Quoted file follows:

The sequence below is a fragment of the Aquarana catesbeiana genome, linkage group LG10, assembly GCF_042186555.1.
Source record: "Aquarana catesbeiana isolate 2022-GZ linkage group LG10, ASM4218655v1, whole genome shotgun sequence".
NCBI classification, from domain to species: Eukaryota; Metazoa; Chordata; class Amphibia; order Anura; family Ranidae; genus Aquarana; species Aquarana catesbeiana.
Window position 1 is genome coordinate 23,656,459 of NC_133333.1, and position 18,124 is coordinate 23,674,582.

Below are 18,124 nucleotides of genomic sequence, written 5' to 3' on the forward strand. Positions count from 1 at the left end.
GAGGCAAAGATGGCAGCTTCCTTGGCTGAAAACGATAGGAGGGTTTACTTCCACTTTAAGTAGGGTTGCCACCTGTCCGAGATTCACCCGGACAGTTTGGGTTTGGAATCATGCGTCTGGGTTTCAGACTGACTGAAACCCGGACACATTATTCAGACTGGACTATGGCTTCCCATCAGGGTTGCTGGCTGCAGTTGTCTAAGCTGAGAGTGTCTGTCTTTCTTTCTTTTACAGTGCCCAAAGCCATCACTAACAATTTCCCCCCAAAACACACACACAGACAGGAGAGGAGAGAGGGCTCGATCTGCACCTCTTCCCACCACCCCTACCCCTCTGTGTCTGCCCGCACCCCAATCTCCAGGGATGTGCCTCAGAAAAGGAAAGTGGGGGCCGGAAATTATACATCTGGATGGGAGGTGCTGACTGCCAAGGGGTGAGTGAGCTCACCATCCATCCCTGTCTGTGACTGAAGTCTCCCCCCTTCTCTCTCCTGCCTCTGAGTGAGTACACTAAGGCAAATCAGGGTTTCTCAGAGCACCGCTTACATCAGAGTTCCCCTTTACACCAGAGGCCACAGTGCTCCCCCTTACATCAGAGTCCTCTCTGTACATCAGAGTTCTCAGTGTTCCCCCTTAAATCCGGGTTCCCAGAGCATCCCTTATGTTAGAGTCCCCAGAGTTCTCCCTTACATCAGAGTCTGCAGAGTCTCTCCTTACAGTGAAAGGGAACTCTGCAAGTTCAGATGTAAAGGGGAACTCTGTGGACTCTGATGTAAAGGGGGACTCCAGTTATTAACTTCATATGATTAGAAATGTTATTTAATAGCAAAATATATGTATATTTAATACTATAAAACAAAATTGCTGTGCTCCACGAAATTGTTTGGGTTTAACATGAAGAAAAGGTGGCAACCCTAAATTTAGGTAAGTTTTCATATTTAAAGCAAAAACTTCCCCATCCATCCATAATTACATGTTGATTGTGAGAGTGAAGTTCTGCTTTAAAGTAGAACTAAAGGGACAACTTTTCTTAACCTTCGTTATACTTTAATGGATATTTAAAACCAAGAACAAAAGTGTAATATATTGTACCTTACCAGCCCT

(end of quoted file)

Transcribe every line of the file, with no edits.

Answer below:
The sequence below is a fragment of the Aquarana catesbeiana genome, linkage group LG10, assembly GCF_042186555.1.
Source record: "Aquarana catesbeiana isolate 2022-GZ linkage group LG10, ASM4218655v1, whole genome shotgun sequence".
NCBI classification, from domain to species: Eukaryota; Metazoa; Chordata; class Amphibia; order Anura; family Ranidae; genus Aquarana; species Aquarana catesbeiana.
Window position 1 is genome coordinate 23,656,459 of NC_133333.1, and position 18,124 is coordinate 23,674,582.

Below are 18,124 nucleotides of genomic sequence, written 5' to 3' on the forward strand. Positions count from 1 at the left end.
GAGGCAAAGATGGCAGCTTCCTTGGCTGAAAACGATAGGAGGGTTTACTTCCACTTTAAGTAGGGTTGCCACCTGTCCGAGATTCACCCGGACAGTTTGGGTTTGGAATCATGCGTCTGGGTTTCAGACTGACTGAAACCCGGACACATTATTCAGACTGGACTATGGCTTCCCATCAGGGTTGCTGGCTGCAGTTGTCTAAGCTGAGAGTGTCTGTCTTTCTTTCTTTTACAGTGCCCAAAGCCATCACTAACAATTTCCCCCCAAAACACACACACAGACAGGAGAGGAGAGAGGGCTCGATCTGCACCTCTTCCCACCACCCCTACCCCTCTGTGTCTGCCCGCACCCCAATCTCCAGGGATGTGCCTCAGAAAAGGAAAGTGGGGGCCGGAAATTATACATCTGGATGGGAGGTGCTGACTGCCAAGGGGTGAGTGAGCTCACCATCCATCCCTGTCTGTGACTGAAGTCTCCCCCCTTCTCTCTCCTGCCTCTGAGTGAGTACACTAAGGCAAATCAGGGTTTCTCAGAGCACCGCTTACATCAGAGTTCCCCTTTACACCAGAGGCCACAGTGCTCCCCCTTACATCAGAGTCCTCTCTGTACATCAGAGTTCTCAGTGTTCCCCCTTAAATCCGGGTTCCCAGAGCATCCCTTATGTTAGAGTCCCCAGAGTTCTCCCTTACATCAGAGTCTGCAGAGTCTCTCCTTACAGTGAAAGGGAACTCTGCAAGTTCAGATGTAAAGGGGAACTCTGTGGACTCTGATGTAAAGGGGGACTCCAGTTATTAACTTCATATGATTAGAAATGTTATTTAATAGCAAAATATATGTATATTTAATACTATAAAACAAAATTGCTGTGCTCCACGAAATTGTTTGGGTTTAACATGAAGAAAAGGTGGCAACCCTAAATTTAGGTAAGTTTTCATATTTAAAGCAAAAACTTCCCCATCCATCCATAATTACATGTTGATTGTGAGAGTGAAGTTCTGCTTTAAAGTAGAACTAAAGGGACAACTTTTCTTAACCTTCGTTATACTTTAATGGATATTTAAAACCAAGAACAAAAGTGTAATATATTGTACCTTACCAGCCCT